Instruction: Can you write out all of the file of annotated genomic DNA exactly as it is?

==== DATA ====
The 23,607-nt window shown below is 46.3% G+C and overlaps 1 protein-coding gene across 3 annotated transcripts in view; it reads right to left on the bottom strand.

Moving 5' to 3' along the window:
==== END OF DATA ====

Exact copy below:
The 23,607-nt window shown below is 46.3% G+C and overlaps 1 protein-coding gene across 3 annotated transcripts in view; it reads right to left on the bottom strand.

Moving 5' to 3' along the window: